When it comes to the ads about Buddhism, we see that the commodification of dharma—the packaging of the dharma for sale in books, magazines, speaking engagements, et cetera—is clearly on the rise and raises many question. Why does Buddhism need to be sold and packaged at all? Most spiritual movements sell their teachings, although Alcoholics Anonymous, for example, avoids and commercialization whatsoever.
A.A. strikes me as a brilliantly conceived organization. However, many fundamental principles derive from addressing a situation that is socially stigmatized. The Buddha told his monks to go out and spread the good news: that mental anguish and dissatisfaction can be dissolved. Yet our materialistic society won’t support wandering, mendicant monks, so we create other ways to spread the news. What some people see as “packaging,” others see as “making accessible.” Why write a very introductory book that can reach a lot of people? For name and fame? Maybe. Surely dharma teachers get caught in that. But to completely dismiss the motivation to help others from among the dharma authors in the West—Asian and Western—is pretty cynical, I think. I don’t see the “sale of dharma” as a monolithic issue, all good or all bad. Buddhism asks that we look at intention.
On the back cover of a recent issue of Tricycle is a bookstore ad with a tag line reading, “Looking for a little wisdom to help you on your way?” Three of the advertised books are by the Dalai Lama. On each he is shown smiling. What’s the intention here? The Living Buddha as a smile button? Isn’t Buddhism about something more than a little wisdom and happy faces? What effect do you think this partial representation of Buddhism, for purposes of sale, has on the spread of dharma in America?
A smile button Buddha will attract a lot of people. And a few of them may go on to experience the Buddha in one of his more wrathful manifestations. Where one steps into the stream does not define where one will end up. The first wave of converts studied with Asian teachers who had long-term monastic training, and had held views that went completely beyond cultural and conventional realities. They presented a species of religion different from anything we had known. Then these teachers said: It is possible to know these levels of reality for yourself. No one said it was easy, no one said it was comfortable. This was not folk Buddhism. So now it’s thirty, sorry years later, and we have Western Buddhists who cut their dharma teeth on monastic-derived training and some of them are now teachers in their own right; some of them are being accused of commodifying the dharma by pitching it too low. Others are accused of being proprietary and of being elitist, of not wanting “their” Buddhism to be watered down for the masses. But Buddhism has always manifested as a popular religion, as a folk religion, and as a monastic tradition, a mystical tradition, a tradition with inner, outer, and secret teachings. Historically, one does not exclude the other. One of the distinguishing aspects of Buddhism in the West is that we have access to the historical perspective. We can look at it and learn from it. Or not.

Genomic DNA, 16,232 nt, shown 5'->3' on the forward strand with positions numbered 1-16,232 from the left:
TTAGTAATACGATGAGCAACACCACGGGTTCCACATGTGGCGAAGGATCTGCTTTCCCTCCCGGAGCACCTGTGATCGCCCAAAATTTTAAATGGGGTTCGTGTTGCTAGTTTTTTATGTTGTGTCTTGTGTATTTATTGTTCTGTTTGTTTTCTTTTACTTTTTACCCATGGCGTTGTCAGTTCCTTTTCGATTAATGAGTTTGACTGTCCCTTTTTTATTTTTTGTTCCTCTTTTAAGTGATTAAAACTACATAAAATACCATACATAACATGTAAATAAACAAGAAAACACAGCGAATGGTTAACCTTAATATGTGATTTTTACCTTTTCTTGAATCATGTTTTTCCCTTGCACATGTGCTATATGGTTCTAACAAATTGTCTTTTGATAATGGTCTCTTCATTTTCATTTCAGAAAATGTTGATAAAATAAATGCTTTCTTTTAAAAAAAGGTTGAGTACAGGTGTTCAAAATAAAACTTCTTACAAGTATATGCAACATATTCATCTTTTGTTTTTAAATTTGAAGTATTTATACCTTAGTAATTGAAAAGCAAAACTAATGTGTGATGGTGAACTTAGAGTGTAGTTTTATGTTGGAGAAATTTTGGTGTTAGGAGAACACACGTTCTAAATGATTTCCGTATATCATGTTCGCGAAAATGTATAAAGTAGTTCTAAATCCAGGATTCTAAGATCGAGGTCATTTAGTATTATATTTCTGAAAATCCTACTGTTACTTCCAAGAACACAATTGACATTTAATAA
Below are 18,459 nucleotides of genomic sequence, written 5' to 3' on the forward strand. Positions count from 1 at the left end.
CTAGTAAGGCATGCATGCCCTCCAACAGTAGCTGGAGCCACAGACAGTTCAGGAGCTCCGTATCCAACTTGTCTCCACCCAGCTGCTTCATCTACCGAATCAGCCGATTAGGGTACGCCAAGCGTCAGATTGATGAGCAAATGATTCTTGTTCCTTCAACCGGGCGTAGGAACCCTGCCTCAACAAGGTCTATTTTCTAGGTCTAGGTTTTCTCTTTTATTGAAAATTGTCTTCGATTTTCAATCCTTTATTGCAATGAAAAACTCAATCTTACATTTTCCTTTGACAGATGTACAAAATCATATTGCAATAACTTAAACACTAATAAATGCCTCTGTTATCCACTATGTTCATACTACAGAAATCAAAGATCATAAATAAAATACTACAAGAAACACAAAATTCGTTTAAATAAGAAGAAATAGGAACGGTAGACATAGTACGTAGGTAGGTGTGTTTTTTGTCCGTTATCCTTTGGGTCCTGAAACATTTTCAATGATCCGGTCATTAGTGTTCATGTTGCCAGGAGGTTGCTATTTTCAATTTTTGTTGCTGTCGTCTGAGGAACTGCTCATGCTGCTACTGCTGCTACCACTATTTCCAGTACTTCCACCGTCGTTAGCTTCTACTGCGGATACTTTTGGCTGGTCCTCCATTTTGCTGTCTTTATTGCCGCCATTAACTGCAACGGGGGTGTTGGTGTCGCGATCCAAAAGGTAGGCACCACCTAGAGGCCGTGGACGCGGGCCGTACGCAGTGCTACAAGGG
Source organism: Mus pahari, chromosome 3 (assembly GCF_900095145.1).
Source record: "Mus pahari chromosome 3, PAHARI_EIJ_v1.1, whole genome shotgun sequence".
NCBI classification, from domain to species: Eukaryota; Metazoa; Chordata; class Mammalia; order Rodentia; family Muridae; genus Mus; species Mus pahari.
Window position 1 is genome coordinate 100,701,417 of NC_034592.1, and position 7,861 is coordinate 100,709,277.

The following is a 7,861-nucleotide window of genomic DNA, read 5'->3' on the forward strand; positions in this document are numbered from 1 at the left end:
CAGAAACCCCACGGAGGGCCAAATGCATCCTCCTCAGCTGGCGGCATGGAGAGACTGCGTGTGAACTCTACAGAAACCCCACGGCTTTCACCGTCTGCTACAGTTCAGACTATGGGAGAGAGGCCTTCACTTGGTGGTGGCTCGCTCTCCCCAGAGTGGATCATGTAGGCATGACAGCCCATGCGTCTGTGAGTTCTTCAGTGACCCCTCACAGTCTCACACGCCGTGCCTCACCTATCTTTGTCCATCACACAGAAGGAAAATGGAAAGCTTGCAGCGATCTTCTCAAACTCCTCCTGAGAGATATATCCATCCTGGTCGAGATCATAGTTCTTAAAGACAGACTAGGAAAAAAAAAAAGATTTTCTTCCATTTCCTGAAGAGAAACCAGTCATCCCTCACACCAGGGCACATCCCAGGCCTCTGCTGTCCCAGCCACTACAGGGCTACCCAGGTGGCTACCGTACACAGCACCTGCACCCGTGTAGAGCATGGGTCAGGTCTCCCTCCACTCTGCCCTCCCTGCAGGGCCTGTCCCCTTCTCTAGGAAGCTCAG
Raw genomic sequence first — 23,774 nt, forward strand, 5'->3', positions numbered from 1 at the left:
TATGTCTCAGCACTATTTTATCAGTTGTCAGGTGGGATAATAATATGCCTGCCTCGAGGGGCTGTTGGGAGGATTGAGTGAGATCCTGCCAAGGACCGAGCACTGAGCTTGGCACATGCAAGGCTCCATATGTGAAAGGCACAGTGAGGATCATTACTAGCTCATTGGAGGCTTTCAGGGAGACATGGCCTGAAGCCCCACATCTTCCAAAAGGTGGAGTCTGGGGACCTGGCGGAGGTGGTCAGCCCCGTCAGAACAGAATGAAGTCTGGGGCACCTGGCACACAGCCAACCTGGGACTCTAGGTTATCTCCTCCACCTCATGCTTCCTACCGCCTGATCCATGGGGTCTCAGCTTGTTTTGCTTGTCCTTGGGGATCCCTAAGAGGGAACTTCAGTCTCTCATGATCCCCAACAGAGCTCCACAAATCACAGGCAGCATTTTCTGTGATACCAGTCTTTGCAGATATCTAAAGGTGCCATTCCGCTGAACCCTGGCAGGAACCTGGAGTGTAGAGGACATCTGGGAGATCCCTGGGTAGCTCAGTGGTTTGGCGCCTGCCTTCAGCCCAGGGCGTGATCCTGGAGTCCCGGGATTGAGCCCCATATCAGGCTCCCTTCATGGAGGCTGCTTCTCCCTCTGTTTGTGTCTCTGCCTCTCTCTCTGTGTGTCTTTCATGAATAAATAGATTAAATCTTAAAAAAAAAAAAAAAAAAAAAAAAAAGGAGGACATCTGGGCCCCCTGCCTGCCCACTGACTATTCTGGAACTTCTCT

Ten years you’ve been in operation. These are my Barbara Walters questions: What do you consider your finest achievement?
That we’re still alive. A not-for-profit independent Buddhist magazine. That’s a miracle.
What has been the most difficult aspect of your job?
Being a boss. Working in an office every day. I knew nothing of the built-in dynamics of running an office. And I was a slow learner.
What was the most problematic peice you ever published?
Probably the interview with June Campbell. She had just published a feminist critique of the Tibetan tulku system. She also revealed a sexual relationship that she had had with an eminent—and supposedly celibate—lama when she was very young and he was very old. And the lamas in this tradition were very offended. It is so unheard of in Asia for anything like this to be said in public—let alone by a woman!
Why don’t you do more investigative journalism, such as into alleged seual abuses by teachers?
The few stories that we have published that relate to a teacher’s sexual activities have two distinct aspects: One, the teacher is dead. Two, the material has appeared in print already; which means that the initial fury about a situation has passed and so maybe, now, we can learn something from whatever happened. I also think: that doing an expose with the assumption that the
outcome will be of benefit is naive. We’ve seen teachers who have had this kind of situation, and what tends to happen is that their students circle the wagons and the community becomes defensive and paranoid and more isolated from other groups—and that doesn’t serve them, or the collective dharma community, well.
How has Tricycle changed your own thinking about Buddhism in this country?
Ten years ago I had a lot of ideas about protecting the dharma. But it took a long time to accept how many of those ideas were about protecting myself, and protecting my identity as “a Buddhist.” You know, “I am a Buddhist and this is the best kind of Buddhist to be . . . ,” I see that all around me, and I recognize it in myself. Those attitudes still come up, and I can use them for personal investigation, but not as the basis for some self-aggrandizing pronouncement about how the dharma should be. Also, I have much more respect for the Western teachers than I did ten years ago. I really respect what they are trying to do. I don’t know that it adds up to the deepest dharma in the world. It’s going to take a long time before the dharma matures in the West. But my job allows me to see more about what the Western teachers are up against, and in many cases, to see how sincerely they are working in what is essentially a wasteland. Ten years ago, I was more inclined to sit back and judge them—and in comparison with Asian teachers, to judge harshly. Now I’m more appreciative of what they have undertaken. Practicing the dharma is so difficult, and everyone is trying so hard.